In its first series of ToS, they pledged to provide to backers financials for the project if they failed to deliver by the stated date.

In June 2016, they REMOVED that promise from the game's ToS.

imgur.com/a/Ov1Tt
I have been keeping track of all the ToS changes since this project started. And each revision is worse than the previous one, as they seek to not only reduce liability and accountability, but also to continue screwing backers with willful intent.

dereksmart.com/forums/topic/s…
The fact that they are questioning the relevance of things like financials, corporate structure etc, should come as no surprise because those are the shady things that CIG would rather not see enter the public domain.
For the avoidance of doubt, and show why this is relevant to the case and indeed to Crytek's claims, there are now - get this - a total of 18 companies associated with the Star Citizen project. Yes. 18.

dereksmart.org/forums/reply/3…
It's not enough that they are working on a joint confidentiality stipulation, but apparently CIG doesn't even want the Crytek attorneys to get their hands on certain information.

Gee, I wonder why that is.
Over the years, I have spent money on legal bills in my quest for accountability from CIG. Once again, we will be filing Amicus curiae with the court, explaining, among other things, the relevance of certain info being made public for benefit of backers who funded Star Citizen.
There is another huge Red flag in the Crytek filing.

That being, CIG requested that Crytek also list a settlement demand.

Ponder: If CIG were confident in their case, why would they ask for this?

In a Rule 26 procedure no less. Because, you know, that's totally how that works.
Granted, most cases settled before going to trial. But almost always, breach of contract or copyright cases, do not settle ahead of trial. I checked.

CIG is basically saying "Yeah, OK - we know you want money. Give us a number already".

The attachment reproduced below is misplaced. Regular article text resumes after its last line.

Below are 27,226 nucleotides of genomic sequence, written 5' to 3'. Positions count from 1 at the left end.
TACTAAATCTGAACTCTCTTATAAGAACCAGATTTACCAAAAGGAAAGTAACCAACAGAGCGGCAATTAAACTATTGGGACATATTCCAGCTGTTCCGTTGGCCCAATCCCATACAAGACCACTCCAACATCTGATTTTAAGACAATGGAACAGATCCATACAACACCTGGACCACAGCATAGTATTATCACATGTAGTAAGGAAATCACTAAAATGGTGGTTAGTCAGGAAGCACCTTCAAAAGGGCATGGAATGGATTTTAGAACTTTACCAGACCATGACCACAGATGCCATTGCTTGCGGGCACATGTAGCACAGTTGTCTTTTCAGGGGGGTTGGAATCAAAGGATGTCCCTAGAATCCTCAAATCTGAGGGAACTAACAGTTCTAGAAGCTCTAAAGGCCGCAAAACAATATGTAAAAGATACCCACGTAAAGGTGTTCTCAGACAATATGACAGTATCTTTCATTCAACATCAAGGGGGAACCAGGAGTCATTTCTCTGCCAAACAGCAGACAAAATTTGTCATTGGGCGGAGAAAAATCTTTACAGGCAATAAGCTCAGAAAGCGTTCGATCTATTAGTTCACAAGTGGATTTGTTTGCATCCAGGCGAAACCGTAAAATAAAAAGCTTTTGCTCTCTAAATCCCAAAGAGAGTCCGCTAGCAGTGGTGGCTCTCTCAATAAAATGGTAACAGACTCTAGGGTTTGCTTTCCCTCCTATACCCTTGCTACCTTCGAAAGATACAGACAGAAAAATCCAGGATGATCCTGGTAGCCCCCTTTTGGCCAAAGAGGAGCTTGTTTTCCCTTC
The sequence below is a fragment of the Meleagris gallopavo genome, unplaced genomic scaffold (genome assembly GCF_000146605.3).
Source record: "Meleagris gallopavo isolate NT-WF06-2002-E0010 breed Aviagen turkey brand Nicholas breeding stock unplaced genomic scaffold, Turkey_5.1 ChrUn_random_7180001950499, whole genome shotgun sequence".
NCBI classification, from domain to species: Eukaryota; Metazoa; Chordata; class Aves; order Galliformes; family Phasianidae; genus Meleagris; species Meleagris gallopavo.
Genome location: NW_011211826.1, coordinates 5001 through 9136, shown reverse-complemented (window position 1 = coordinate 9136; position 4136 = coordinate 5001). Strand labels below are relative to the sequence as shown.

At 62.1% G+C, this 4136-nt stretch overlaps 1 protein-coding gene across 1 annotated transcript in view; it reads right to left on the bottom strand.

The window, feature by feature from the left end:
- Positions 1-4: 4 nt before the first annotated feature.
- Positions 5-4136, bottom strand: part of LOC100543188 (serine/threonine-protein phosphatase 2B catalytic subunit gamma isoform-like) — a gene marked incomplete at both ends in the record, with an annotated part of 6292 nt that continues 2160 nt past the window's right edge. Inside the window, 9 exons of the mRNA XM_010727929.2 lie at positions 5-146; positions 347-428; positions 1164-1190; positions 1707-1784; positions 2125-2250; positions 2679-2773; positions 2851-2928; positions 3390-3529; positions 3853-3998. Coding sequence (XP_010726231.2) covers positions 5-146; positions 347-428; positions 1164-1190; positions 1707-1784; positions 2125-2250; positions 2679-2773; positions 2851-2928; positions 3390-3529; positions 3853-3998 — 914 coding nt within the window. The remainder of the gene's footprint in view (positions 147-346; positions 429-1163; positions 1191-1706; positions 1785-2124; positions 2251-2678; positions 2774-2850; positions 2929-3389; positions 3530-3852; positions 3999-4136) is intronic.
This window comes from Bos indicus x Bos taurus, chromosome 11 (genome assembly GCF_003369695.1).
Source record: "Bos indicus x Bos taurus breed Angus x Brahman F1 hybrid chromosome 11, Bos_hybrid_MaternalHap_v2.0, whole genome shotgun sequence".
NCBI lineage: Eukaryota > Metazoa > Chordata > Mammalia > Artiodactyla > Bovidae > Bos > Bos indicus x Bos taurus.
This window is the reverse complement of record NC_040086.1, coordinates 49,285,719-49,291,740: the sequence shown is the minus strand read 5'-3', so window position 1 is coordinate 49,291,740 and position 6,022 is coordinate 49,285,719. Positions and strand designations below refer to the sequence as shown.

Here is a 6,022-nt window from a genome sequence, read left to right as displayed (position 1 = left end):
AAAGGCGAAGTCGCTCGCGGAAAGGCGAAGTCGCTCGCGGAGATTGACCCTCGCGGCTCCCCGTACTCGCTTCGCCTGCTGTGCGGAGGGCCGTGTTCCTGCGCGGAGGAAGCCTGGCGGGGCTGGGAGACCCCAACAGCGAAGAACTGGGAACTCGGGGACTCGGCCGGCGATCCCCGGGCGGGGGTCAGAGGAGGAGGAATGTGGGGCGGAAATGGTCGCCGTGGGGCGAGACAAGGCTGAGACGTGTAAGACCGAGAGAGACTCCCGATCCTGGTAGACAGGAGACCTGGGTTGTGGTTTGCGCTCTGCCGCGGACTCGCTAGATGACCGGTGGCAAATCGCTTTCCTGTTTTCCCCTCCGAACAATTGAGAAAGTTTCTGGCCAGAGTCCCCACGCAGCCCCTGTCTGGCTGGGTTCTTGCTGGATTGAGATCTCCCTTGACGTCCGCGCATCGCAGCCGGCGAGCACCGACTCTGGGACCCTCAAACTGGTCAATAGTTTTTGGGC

Crytek rebuffed it. And rightfully so.
Aside from it being premature, it's akin to to the plaintiffs thinking they stand a chance of getting $100 at trial, but decide to take $1 now.

Make no mistake, damage awards are HUGE in cases like this. Especially given the strength of the Crytek claims.
Crytek's lawyers know this. They also know how much money has been raised - regardless of the potential for the project to fail.

So they would rather go through discovery, figure out the financials and other things - THEN - determine if a settlement is worth doing.
The 1st mistake that CIG did, right from the start, was allowing a case like this to even be filed. I've said this from the start.

The 2nd mistake was their hostile wording in filings, in which they were basically playing to their toxic backer base with "sick owns" on Crytek.
The nail on the coffin? Actually there are 2 nails.

1) They ended up in front of judge Gee

threadreaderapp.com/thread/9616290…

2) If there is a settlement, they will end up in front of Judge Munn.

They're so fucked, that I'm totally out of lols!
After looking at the judge's calendar and coming up with some dates, Crytek proposed a July 2019 trial date.

CIG don't appear to care either way.

Regardless, we've got another 16+ months of consistent lols to look forward to.
Now we wait and see if judge Gee is going to offer guidance on the Rule 26 shenanigans by CIG before or after she rules on the MtD.

Network Bind Culling probably won't have been implemented by then.

Follow my Crytek v CIG analysis:

dereksmart.com/forum/index.ph…